Native viburnum species, such as Arrowwood or American cranberry (V. trilobum), provide attractive clusters of white flowers in spring, brilliant fall foliage, and berries ranging from bright red to bluish-black in fall through winter. The species also provide an important source of fruit to more than fifty species of songbirds in our area.

Both red and purple chokeberries (Aronia species) take their name from colorful fruits which offer brilliant red and scarlet foliage in autumn, followed by bright red or blackish-purple fruits throughout the winter. For best effect, it is generally recommended that chokeberries be planted in clusters for a natural, sprawling effect.

Sumacs are best known alongside roadways, but smooth sumac (Rhus glabra) makes for attractive massed plantings or “colonies” in home landscapes, like the chokeberries. Autumn foliar displays, similar to chokeberries, are replaced in winter by greenish-crimson fruit which can last into spring and are keen favorites of bluebirds, catbirds, robins, and mockingbirds.

These, of course, are only a sampling of the (mostly) native species which can be used to adorn a winter garden. There are also evergreens with variegated foliage, ornamental grasses featuring golden orange stems and graceful tufts of seedheads, and so much more. For an expanded tour of the subject turn to Rosemary Verey’s now-classic The Garden in Winter.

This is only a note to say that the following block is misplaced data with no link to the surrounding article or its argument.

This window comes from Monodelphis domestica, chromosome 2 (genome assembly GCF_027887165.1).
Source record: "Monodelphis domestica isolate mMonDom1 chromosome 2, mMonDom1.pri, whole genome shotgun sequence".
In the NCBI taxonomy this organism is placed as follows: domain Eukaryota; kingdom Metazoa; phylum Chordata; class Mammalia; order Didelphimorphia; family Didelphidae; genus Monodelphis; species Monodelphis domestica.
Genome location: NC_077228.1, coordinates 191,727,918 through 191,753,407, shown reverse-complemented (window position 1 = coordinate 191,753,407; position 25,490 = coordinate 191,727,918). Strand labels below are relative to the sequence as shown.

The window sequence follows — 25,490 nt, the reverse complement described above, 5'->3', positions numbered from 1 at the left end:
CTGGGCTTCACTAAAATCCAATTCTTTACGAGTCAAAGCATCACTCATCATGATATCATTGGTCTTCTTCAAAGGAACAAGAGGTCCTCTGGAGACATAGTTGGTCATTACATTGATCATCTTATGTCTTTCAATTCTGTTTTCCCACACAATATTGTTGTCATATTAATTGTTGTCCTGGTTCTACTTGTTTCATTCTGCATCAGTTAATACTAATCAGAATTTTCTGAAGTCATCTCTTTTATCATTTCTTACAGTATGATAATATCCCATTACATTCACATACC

Copyright 2011, Joseph M. Keyser

Friday, November 11, 2011

Composting Basics

The key to successful composting is getting started simply and properly, avoiding unwanted surprises, and learning how to slowly adjust your composting technique to achieve a rich, beautiful product to serve the needs of your garden -- and your lifestyle.

Location: Before starting, determine an appropriate location for the compost pile. Vegetable gardeners should set up piles or bins in the vegetable garden itself, thereby allowing any nutrients leaching out of the pile to enrich the garden's soil and feed surrounding plants.

All gardeners should select a level, easily accessible site, preferably near a water source and at least one foot away from any wooden structures (fungi do not discriminate between twigs, branches, and fences). Bins or piles should not be built directly against a tree trunk or in a tree well, which might harbor bark-gnawing mice or inhibit respiration. To ensure domestic tranquility, avoid placing a pile directly on a property line or next to a neighbor's patio or window. A pile can be built in either sun or shade with equal success, although gardeners in hot, dry climates often favor a shaded location to prevent the pile from drying out during summer months.

To bin or not to bin: Using a bin is often an aesthetic choice, although bins can play a practical role in effective composting. Freestanding piles can work extremely well in most situations, although smaller piles are inefficient at conserving moisture and heat, which can be important elements in the compost ecosystem; moreover, mounded piles tend to shed water like a thatched roof.